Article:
General Motors Co. will invest more than $1 billion in its Australian subsidy Holden Ltd. for manufacturing and next-generation development with the support of a hotly debated $285 million subsidy from the Australian government.

The investment by GM will help fund operation of Holden's plants in Melbourne and Adelaide until at least 2020, the company announced Thursday. The investment will be used in part to develop two new vehicles for Holden.

The truth is, in January this year, we were at real risk that there would be no more Holden in Australia that we wouldn't have Holden here producing motor vehicles. The good news is ... Holden will be here in Australia producing cars for at least the next ten years, and that's great news, and it's as a result of a more than $1 billion co-investment, Australian Prime Minister Julia Gillard said.

The subsidy from the Australian government came as an attempt to secure 12,000 jobs for employees at the two plants as automobile sales and exports have fallen for Holden due to the rising value of the Australian dollar, Reuters said. Holden cut 140 jobs from its Adelaide plant in February.

It (Holden) will be making cars and competing in economic circumstances where we expect the Australian dollar to be around about parity with the U.S. dollar, Gillard said.

The investment in Holden is expected to inject $4.17 billion inthe Australian economy over 10 years, according to Holden Managing Director, Mike Devereux. Devereux credited the production of the Cruze in Australian to support from the government.

We estimate the current locally-built Cruze will generate more than a billion dollars of economic activity from Holden in Australia over the life of the program, Devereux said.

However, there does not seem to be a guarantee that the deal will prevent Holden from shedding more employees from its plants. Worries that forced redundancies between plants will lead to further losses of jobs have been expressed by South Australian Labor Premier Jay Weatherill, something which Holden has denied.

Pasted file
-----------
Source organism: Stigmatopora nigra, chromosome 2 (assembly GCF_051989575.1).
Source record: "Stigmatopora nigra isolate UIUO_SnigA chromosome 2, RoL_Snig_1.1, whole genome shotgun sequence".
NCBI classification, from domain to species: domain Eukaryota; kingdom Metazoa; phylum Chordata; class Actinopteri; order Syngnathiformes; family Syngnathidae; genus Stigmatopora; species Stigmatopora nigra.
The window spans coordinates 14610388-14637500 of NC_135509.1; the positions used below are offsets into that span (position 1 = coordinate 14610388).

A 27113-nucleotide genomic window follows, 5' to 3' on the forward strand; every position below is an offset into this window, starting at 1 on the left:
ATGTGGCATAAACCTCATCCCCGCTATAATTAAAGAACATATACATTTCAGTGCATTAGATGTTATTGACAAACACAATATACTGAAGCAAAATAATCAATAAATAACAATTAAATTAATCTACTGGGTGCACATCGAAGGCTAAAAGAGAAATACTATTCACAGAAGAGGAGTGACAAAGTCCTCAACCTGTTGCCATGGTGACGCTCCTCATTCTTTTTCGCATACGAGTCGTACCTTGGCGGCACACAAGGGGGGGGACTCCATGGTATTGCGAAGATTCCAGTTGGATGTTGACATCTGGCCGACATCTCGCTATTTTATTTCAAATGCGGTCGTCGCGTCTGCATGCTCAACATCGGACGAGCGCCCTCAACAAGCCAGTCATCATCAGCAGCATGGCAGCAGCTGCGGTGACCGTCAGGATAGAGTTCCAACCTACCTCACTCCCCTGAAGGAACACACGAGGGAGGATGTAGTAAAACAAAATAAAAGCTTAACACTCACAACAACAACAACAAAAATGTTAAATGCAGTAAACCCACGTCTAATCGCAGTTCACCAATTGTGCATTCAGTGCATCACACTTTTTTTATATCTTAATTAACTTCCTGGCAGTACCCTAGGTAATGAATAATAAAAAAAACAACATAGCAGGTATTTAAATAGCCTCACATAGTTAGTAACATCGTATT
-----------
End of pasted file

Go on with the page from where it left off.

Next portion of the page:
Australia has been debating the role of its government in propping up its automotive industry since a 2008 decision to commit $5.6 billion to propping up the nation's struggling auto industry through 2020.

Why do we have to pay to have a car industry? Because the world does. In Germany, Britain and the US, governments subsidise car plants because they bring not only the jobs of their workers, but far more who make their components, or benefit from the flow-on of all that spending through the economy, an editorial in the Brisbane National Times said Friday.

The flipside of the argument, though, is that some Australian's feel that the government should not be involved in subsidizing industry.

Julia Gillard says the $275 million going to Holden is not a handout but an investment. Since when does our federal government have the right to invest taxpayer's money in private industry? Let's get back to the proper use of the public purse, even if we have to change the Constitution to ensure that these sorts of handouts never occur in the future, said an editorial in The Australian.